Dairy butter carbon footprint is 3.5 times larger than plant-based spreads, says Upfield25 Apr 2022
Plant-based margarine manufacturer Upfield says its spreads have a 70% smaller carbon footprint, require half the amount of water and use two-thirds less land across the product cycle when compared to conventional butter, according to a life cycle assessment it conducted.
Overall, dairy butter has an environmental footprint that is 3.5 times larger than plant-based margarine, it says.
The largest portion of Upfield’s climate impact comes from growing crops, which accounted for over 75% of the total carbon footprint generated by its manufacturing. Additionally, 12% of the carbon footprint was due to transport, 8% to packaging, 2% to production and only 1% to the use of the product itself.
The company worked with Quantis, an international sustainability consultancy to conduct an assessment of 212 of its products sold in 21 different European and North American markets.
Methane emissions leave disproportionately large footprints
As part of its assessment, Upfield looked specifically at its methane emissions, which comprised around 7.5% of the company's overall greenhouse gas footprint.
Of these methane emissions, 63% are attributable to a small number of dairy ingredients — 1% of the total ingredients by volume — that the company uses. In order to reduce these emissions, Upfield is aiming to eliminate dairy from its supply chain entirely.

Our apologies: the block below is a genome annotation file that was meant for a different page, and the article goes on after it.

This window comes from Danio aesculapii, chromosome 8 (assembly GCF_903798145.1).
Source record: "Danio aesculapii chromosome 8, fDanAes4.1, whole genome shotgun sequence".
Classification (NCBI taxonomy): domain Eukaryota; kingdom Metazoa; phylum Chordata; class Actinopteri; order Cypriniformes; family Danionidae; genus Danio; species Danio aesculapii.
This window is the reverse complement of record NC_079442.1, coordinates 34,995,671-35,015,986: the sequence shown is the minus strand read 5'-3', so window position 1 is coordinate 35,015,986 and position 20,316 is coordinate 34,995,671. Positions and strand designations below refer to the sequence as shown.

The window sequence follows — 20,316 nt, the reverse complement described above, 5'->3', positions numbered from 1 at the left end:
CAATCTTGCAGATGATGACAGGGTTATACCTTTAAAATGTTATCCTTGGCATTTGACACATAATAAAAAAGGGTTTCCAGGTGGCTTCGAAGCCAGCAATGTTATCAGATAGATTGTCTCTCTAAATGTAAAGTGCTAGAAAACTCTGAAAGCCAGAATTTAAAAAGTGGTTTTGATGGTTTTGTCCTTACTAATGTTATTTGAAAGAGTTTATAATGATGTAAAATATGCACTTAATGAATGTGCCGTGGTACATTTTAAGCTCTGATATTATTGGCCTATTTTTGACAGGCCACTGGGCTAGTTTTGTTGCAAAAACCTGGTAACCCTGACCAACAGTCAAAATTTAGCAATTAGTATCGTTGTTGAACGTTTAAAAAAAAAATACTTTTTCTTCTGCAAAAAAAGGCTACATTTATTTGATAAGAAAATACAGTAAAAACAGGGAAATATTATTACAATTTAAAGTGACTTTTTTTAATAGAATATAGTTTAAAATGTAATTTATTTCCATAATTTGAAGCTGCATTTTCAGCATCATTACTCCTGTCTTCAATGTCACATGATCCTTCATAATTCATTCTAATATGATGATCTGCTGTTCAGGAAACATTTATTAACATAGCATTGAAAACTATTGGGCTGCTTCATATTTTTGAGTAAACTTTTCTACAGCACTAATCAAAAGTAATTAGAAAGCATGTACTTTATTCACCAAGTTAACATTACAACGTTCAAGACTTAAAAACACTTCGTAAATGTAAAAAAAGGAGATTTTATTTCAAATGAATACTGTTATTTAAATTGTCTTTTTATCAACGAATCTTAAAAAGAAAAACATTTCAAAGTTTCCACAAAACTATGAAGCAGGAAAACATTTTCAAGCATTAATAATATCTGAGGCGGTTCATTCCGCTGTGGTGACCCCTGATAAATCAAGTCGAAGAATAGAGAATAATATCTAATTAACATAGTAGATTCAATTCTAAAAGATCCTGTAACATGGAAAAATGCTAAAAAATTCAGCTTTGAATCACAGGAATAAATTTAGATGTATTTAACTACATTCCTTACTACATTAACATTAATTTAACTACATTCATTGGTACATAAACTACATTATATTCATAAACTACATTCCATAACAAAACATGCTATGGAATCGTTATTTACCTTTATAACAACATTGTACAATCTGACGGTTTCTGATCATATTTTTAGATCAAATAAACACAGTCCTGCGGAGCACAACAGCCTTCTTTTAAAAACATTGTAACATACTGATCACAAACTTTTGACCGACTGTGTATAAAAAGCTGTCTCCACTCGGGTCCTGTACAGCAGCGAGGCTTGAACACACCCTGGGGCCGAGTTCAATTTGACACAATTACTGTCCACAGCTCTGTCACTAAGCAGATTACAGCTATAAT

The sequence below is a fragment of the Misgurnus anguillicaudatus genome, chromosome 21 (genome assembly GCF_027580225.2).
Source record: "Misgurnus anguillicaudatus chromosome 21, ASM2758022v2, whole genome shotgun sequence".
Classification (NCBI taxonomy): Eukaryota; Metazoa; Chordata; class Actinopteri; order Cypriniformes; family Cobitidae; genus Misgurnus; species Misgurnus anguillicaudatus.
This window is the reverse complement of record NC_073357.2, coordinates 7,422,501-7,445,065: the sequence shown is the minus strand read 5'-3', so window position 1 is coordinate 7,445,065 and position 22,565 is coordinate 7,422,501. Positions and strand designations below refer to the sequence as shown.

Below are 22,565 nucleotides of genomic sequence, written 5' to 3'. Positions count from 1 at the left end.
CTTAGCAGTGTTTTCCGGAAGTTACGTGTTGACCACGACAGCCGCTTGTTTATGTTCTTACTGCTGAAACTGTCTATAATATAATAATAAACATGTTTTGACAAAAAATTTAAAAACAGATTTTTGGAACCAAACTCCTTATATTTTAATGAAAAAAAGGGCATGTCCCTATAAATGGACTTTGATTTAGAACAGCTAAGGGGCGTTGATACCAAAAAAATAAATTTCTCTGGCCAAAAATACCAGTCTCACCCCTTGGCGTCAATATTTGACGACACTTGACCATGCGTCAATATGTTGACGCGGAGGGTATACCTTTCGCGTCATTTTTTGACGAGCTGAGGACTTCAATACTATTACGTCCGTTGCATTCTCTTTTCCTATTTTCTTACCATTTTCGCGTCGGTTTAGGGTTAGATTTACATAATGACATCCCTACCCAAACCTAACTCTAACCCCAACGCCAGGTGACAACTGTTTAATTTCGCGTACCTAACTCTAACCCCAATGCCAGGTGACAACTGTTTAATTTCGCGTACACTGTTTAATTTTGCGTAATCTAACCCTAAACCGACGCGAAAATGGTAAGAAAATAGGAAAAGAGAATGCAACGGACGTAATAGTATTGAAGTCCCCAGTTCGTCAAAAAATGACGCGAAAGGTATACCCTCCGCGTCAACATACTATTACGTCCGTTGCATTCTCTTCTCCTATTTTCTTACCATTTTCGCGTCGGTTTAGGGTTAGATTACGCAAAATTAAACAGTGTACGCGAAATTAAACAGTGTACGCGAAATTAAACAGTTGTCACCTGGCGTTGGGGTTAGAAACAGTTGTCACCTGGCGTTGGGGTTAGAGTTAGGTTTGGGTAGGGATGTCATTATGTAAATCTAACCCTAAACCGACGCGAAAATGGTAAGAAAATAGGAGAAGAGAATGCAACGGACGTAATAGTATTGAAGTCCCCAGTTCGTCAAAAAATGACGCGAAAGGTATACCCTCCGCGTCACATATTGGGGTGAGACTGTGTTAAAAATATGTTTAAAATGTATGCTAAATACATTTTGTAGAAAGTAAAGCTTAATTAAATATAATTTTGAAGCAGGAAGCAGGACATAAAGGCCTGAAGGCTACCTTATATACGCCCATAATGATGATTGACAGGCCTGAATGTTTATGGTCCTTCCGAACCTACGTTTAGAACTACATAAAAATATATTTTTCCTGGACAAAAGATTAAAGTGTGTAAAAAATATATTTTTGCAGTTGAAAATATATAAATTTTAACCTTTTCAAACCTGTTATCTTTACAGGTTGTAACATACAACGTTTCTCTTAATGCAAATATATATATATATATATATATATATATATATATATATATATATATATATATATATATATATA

According to the United Nations Environment Programme, methane has 80 times the global warming potential of CO2 over a 20-year period. Currently, greenhouse gasses account for 30% of global warming since pre-industrial times, and emissions of this gas are proliferating more quickly now than at any prior period.
Introducing labels for greater consumer transparency
In conjunction with eliminating dairy ingredients from its global supply chain, Upfield committed to putting carbon labels on its products to allow consumers to easily quantify the environmental impact of their purchase choices.
Consumers are increasingly interested in how food companies are supporting the environment and combating climate change.
However, it’s not just a company’s efforts to offset its environmental footprint that interest people. Many consumers now look to avoid leaving a large footprint in the first place by seeking out plant-based products, which often have inherently smaller carbon footprints when compared to animal products.
As more consumers look for plant-based options like Upfield's margarines, sales of plant-based retail products are posting double-digit growth. According to SPINS data released by the Good Food Institute and the Plant Based Foods Association (PBFA), plant-based food grew 27% to reach $7 billion in 2020.
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